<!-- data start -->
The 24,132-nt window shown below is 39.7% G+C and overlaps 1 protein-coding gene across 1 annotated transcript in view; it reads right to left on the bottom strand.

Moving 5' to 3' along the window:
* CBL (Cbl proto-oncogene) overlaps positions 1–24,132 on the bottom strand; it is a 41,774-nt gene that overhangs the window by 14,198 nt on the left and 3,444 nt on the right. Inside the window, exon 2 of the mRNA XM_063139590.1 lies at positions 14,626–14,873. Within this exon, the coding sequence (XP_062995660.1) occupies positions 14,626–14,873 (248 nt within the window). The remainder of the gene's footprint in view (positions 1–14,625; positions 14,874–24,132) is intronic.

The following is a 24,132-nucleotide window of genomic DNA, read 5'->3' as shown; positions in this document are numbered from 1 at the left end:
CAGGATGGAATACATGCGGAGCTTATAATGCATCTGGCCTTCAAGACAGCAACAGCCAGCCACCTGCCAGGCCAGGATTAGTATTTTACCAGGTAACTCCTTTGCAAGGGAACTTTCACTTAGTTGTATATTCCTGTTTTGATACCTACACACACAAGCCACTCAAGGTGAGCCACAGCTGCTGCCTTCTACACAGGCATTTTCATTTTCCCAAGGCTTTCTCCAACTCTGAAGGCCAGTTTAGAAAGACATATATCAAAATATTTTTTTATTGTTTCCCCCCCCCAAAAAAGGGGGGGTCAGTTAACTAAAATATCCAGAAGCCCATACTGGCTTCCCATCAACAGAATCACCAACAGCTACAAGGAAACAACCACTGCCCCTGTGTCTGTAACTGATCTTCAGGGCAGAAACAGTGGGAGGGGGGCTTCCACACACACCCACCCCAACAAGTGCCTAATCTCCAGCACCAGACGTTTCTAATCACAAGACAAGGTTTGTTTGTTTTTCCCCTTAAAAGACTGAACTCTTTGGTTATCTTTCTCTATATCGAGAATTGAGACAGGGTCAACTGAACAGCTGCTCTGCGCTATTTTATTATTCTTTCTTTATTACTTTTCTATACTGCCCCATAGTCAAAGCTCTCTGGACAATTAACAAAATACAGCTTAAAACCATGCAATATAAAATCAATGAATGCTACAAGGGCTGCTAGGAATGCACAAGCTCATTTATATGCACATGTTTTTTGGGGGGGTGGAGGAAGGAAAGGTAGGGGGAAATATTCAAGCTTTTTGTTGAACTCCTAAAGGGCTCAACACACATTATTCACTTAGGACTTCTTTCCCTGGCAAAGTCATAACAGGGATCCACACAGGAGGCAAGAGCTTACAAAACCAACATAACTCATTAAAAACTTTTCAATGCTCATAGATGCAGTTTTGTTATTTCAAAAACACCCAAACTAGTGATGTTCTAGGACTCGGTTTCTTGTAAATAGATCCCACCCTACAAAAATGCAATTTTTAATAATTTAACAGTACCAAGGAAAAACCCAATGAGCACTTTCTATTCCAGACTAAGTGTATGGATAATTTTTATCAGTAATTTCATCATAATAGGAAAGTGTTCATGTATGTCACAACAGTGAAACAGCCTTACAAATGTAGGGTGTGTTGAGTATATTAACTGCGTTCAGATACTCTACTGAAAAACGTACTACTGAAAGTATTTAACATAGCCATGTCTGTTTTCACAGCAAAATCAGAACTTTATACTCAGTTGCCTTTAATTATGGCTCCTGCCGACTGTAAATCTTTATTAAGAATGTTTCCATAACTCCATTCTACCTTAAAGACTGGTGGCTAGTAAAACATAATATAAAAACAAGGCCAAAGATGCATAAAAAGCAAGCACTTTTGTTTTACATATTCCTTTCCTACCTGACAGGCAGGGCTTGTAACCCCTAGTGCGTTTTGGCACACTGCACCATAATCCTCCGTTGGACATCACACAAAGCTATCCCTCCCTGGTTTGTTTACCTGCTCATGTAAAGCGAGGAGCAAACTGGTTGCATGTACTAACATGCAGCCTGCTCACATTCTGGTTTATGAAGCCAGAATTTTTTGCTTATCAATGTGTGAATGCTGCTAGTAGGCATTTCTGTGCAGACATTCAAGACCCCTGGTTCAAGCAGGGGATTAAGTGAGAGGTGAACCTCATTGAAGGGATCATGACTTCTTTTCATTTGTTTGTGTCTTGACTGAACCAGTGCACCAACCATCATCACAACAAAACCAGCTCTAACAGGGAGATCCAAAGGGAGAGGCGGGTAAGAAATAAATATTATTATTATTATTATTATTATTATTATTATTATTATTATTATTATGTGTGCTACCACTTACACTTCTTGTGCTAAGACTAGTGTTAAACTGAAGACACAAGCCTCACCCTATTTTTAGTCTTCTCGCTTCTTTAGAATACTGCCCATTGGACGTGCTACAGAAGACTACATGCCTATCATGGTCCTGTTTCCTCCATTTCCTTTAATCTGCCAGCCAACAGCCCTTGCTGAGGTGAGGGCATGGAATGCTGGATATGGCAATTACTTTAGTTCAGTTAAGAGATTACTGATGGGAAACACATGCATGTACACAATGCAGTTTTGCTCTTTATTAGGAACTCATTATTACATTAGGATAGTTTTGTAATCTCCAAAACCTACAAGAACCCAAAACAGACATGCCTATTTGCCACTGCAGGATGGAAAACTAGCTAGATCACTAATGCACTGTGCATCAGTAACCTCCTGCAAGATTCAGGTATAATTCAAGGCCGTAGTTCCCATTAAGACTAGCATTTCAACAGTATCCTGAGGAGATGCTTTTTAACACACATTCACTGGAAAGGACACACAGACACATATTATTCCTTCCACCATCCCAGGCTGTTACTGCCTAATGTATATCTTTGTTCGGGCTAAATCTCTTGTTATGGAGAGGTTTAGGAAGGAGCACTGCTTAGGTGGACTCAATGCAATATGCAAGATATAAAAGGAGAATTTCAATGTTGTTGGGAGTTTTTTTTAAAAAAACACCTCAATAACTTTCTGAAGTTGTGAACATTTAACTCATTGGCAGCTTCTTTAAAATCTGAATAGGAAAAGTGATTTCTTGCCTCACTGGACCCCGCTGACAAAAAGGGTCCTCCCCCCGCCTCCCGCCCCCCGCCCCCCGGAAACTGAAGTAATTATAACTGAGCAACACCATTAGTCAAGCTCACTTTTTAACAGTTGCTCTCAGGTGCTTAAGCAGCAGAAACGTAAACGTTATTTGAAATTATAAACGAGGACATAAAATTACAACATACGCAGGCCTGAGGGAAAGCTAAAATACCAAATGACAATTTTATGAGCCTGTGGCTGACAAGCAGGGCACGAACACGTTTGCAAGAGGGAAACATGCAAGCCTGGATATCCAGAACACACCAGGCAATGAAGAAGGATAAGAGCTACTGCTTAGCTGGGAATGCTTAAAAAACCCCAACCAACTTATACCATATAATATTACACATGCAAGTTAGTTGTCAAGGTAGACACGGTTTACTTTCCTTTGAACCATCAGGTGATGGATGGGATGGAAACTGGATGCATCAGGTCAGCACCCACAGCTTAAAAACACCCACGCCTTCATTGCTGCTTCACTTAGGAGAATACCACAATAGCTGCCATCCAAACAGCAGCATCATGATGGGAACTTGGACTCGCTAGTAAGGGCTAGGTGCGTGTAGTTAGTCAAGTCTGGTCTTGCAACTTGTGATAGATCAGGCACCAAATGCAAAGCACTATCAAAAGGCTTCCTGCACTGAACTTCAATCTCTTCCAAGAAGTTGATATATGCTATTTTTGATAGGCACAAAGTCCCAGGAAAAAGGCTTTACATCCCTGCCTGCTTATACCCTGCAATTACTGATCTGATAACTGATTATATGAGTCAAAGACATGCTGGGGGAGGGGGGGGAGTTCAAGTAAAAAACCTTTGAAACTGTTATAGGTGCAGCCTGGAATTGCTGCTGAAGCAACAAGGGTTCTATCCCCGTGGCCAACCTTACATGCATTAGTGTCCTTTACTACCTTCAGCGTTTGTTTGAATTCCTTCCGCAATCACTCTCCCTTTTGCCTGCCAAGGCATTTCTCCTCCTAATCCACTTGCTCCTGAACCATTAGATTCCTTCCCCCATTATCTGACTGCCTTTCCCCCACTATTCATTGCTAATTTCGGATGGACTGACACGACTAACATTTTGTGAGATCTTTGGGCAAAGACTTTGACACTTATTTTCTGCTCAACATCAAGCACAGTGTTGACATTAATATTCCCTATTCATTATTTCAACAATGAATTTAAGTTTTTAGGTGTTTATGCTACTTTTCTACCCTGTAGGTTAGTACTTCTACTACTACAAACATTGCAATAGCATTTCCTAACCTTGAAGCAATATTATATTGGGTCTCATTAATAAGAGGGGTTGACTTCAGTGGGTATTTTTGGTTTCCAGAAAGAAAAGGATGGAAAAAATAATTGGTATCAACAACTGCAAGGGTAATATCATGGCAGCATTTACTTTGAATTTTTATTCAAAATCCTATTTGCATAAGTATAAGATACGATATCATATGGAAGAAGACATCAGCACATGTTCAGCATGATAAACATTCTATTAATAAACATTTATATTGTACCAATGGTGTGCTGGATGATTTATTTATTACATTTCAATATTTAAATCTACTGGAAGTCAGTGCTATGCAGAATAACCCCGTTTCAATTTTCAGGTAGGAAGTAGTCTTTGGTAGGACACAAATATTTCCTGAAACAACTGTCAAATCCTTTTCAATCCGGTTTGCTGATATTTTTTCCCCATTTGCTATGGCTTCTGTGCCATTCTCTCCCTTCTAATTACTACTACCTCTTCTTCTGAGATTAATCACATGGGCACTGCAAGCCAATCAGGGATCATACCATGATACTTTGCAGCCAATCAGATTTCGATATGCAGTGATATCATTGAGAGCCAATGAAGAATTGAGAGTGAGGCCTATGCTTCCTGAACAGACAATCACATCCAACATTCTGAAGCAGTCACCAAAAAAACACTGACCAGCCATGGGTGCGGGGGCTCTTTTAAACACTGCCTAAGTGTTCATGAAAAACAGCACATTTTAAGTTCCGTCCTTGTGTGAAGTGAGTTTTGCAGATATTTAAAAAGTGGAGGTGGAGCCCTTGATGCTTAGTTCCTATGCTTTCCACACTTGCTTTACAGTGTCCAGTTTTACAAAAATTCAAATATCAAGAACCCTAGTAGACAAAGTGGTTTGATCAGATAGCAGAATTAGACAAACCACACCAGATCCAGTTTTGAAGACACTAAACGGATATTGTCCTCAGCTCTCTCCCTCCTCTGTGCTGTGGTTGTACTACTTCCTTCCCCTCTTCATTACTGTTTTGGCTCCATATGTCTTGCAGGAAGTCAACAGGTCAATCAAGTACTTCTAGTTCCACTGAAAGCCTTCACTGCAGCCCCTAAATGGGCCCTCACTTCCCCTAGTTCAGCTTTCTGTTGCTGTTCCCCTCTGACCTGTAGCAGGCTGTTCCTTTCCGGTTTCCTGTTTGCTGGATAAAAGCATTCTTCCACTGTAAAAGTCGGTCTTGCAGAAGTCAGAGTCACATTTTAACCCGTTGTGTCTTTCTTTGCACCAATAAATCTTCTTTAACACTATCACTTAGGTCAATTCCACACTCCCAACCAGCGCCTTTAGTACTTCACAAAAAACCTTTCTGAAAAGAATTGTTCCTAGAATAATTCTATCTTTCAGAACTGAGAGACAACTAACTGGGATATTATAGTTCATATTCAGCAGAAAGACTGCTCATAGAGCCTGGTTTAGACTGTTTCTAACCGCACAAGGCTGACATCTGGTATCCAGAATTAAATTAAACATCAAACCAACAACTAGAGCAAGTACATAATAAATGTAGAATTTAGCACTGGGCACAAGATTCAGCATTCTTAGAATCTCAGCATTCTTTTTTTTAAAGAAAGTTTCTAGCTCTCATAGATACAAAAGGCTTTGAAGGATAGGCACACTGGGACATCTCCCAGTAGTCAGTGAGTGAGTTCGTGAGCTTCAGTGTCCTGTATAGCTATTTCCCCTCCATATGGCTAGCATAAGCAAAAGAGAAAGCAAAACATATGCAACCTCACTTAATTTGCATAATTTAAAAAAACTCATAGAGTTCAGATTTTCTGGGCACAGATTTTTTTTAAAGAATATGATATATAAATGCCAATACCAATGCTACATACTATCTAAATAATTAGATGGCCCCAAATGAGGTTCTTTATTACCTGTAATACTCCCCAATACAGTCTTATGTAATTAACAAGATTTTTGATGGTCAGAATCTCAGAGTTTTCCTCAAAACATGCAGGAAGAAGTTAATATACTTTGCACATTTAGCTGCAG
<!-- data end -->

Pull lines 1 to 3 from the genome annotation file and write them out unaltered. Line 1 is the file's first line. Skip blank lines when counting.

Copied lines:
The 24,132-nt window shown below is 39.7% G+C and overlaps 1 protein-coding gene across 1 annotated transcript in view; it reads right to left on the bottom strand.

Moving 5' to 3' along the window:
* CBL (Cbl proto-oncogene) overlaps positions 1–24,132 on the bottom strand; it is a 41,774-nt gene that overhangs the window by 14,198 nt on the left and 3,444 nt on the right. Inside the window, exon 2 of the mRNA XM_063139590.1 lies at positions 14,626–14,873. Within this exon, the coding sequence (XP_062995660.1) occupies positions 14,626–14,873 (248 nt within the window). The remainder of the gene's footprint in view (positions 1–14,625; positions 14,874–24,132) is intronic.